NEW PORT RICHEY — Outside school walls, the recent purchase of $4.3 million in new math textbooks for Pasco schools has raised some eyebrows. The state-mandated purchase comes as revenues are shrinking, positions are being cut and teachers are facing another year without raises.
Several School Board candidates have questioned the practice of buying new textbooks if the material hasn't changed much.
"One plus one still equals two," said Steve Luikart, a retired high school assistant principal running for School Board in District 5.
"We don't need the textbooks every six years, especially for some of the subjects," added District 3 candidate Cynthia Armstrong, a former teacher. "We've got to beat out the textbook lobbyists."
But some Pasco math teachers have applauded the arrival of the new textbooks, which are part of a statewide overhaul in the way the subject is taught.
Math itself hasn't changed. But the teaching philosophy behind it has. Now students will cover fewer concepts each year so they can spend more time mastering each one.
"Before, there was a lot of overlap," said Nelson Chasney, who teaches seventh-grade math at Chasco Middle School. "Things we'd do in sixth grade we'd do again in seventh grade and again in eighth. Now, they're more independent."
Under the revamped math curriculum, seventh grade went from 89 benchmarks, all covered quickly, to 25 concepts that can be handled in greater depth. Integers, for instance, moved from a one-day lesson to a five-day study. Hands-on activities — such as a dice game in which students must roll one die with positive numbers and another with negative numbers, then calculate the total — are designed to make the concepts more real to children.
"It gets kids better prepared, and not just for the FCAT," Chasney said. "We need to get them ready for high school and the real world."
As if to prove his point, at least one of the seventh-grade students in his class struggled to add five and four during last week's lesson.
Wiregrass Ranch High math teacher Danna Sturman said she believed the new focus will bring students to her classroom needing less time to review materials they should have mastered.
"The sixth- through eighth-grade curriculum was almost the same standards every year," Sturman said. "They wanted them to do 100 things but they didn't go very deep with it. … We're hoping to see the results here in a couple of years."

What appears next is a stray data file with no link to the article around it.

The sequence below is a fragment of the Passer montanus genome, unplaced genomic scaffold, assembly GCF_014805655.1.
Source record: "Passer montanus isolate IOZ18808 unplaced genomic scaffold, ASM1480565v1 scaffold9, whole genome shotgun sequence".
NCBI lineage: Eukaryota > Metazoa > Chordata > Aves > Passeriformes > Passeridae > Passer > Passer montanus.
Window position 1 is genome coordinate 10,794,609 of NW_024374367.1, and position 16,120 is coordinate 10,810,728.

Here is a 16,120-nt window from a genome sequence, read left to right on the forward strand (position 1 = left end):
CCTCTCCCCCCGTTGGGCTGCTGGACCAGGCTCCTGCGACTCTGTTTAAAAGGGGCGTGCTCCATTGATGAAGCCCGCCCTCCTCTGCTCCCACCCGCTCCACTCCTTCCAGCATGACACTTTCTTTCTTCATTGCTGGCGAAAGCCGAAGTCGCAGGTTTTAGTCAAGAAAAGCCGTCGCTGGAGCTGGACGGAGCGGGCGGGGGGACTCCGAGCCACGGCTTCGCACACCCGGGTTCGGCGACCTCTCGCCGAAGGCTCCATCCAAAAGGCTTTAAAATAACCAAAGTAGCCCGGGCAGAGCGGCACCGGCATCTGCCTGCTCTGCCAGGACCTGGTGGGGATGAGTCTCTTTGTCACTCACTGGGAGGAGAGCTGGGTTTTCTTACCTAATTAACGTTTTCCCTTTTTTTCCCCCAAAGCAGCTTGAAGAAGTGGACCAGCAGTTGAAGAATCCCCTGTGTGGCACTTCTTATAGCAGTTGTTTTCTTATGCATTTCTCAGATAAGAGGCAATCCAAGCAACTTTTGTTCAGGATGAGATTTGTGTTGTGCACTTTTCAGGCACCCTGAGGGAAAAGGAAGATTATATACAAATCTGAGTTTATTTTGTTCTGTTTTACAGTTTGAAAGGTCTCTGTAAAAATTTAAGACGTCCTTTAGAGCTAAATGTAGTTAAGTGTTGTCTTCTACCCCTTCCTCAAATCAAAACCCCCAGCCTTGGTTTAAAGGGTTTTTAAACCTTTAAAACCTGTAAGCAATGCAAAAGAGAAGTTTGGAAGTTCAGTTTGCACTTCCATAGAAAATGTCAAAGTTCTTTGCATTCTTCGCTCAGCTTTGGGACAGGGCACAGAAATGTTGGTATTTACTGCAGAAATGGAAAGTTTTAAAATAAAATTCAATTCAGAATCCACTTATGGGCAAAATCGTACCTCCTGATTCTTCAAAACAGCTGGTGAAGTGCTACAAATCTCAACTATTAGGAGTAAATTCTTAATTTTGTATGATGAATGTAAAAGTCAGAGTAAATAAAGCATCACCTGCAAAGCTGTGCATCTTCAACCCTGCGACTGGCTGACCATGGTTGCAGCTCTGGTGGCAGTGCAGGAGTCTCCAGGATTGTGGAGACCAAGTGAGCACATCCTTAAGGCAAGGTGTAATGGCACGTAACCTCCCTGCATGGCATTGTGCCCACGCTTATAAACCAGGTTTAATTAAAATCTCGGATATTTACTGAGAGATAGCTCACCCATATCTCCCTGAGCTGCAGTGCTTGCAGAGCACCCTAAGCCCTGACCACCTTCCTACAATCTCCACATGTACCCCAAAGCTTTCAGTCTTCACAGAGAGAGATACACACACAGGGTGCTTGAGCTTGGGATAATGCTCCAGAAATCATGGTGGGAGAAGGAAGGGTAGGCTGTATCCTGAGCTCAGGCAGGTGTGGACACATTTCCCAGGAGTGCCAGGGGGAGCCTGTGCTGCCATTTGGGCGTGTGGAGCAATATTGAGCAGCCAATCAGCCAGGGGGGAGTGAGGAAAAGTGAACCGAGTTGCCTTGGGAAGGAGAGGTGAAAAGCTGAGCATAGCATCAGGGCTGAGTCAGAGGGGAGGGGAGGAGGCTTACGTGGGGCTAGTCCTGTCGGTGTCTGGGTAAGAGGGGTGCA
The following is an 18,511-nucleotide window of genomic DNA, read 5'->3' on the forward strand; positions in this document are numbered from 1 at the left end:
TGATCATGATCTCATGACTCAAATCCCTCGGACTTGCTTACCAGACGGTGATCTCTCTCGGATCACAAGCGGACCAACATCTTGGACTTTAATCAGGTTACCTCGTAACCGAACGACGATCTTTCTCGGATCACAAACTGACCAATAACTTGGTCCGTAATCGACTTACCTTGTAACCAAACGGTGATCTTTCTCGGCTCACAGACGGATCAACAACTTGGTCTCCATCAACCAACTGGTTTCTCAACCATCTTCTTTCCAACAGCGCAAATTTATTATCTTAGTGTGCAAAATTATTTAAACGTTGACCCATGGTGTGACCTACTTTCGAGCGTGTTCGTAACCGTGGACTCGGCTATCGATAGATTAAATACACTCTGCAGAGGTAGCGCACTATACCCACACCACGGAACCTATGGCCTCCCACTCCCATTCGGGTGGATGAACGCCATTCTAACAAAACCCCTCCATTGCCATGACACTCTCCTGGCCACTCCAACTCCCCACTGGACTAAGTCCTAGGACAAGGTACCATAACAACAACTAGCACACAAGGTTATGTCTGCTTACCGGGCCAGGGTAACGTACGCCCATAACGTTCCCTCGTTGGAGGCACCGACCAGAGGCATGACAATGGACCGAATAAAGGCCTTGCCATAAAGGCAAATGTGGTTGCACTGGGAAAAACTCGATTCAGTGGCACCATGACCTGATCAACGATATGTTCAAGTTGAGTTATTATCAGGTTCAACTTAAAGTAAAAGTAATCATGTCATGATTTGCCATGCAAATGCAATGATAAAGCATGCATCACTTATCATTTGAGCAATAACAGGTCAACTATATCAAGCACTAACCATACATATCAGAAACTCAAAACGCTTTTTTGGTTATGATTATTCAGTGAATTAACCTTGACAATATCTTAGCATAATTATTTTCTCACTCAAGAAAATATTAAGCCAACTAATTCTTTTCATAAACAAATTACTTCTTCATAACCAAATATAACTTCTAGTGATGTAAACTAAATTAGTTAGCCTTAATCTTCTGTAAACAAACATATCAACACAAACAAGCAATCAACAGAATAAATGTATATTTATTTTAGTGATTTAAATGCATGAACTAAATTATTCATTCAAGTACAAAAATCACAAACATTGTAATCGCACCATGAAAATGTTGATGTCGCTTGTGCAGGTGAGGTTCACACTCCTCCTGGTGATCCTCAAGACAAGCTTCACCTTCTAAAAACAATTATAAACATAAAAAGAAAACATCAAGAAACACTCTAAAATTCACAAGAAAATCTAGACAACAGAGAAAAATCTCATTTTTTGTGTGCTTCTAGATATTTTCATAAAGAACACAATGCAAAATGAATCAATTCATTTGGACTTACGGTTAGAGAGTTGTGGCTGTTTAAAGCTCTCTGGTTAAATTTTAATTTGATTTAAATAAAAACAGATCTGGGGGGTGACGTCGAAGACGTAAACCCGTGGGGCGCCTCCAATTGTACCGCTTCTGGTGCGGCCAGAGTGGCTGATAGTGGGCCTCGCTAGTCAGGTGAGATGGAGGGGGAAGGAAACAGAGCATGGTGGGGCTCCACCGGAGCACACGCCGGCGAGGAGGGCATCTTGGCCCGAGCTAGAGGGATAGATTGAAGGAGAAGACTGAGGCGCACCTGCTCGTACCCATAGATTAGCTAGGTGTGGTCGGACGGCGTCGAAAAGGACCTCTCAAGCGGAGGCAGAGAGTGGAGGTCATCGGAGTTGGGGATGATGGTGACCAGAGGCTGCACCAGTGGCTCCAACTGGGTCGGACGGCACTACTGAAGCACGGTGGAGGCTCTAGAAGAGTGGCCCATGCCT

Sturman said the new books for her geometry and precalculus classes similarly focus instruction, offering more hands-on applications and better technological support. Students can even access the textbooks and their supplemental materials online.
"Today's kids want to know, When am I ever going to use this? How does this relate to my life?" she said. "The new books do a lot better job with that."
The changes come amid a national movement to improve math and science education.
Florida's previous math standards, adopted in 1996, failed to meet the approval of outside reviewers, who determined they were not specific enough and did not push students. Then came a report from the National Council of Teachers of Math, which recommended that math instruction be more focused across the country.
Those suggestions played a prominent role when the state revamped its math standards about three years ago. The new ones, incorporated into the textbooks, take effect this year and will be tested on the new FCAT exam.
"These new instructional materials will help us immensely," district math supervisor Jill Nielsen said. "There are more assessments built in, along with directions on interventions."
Teachers were involved in the textbook selection process from the start, Nielsen said. And the general feedback was that the new materials, which arrived for classes this past week, should help make local students more competitive nationally and internationally, she added.
Jeffrey S. Solochek can be reached at firstname.lastname@example.org or (813) 909-4614. For more education news, visit the Gradebook at www.tampabay.com/blogs/gradebook.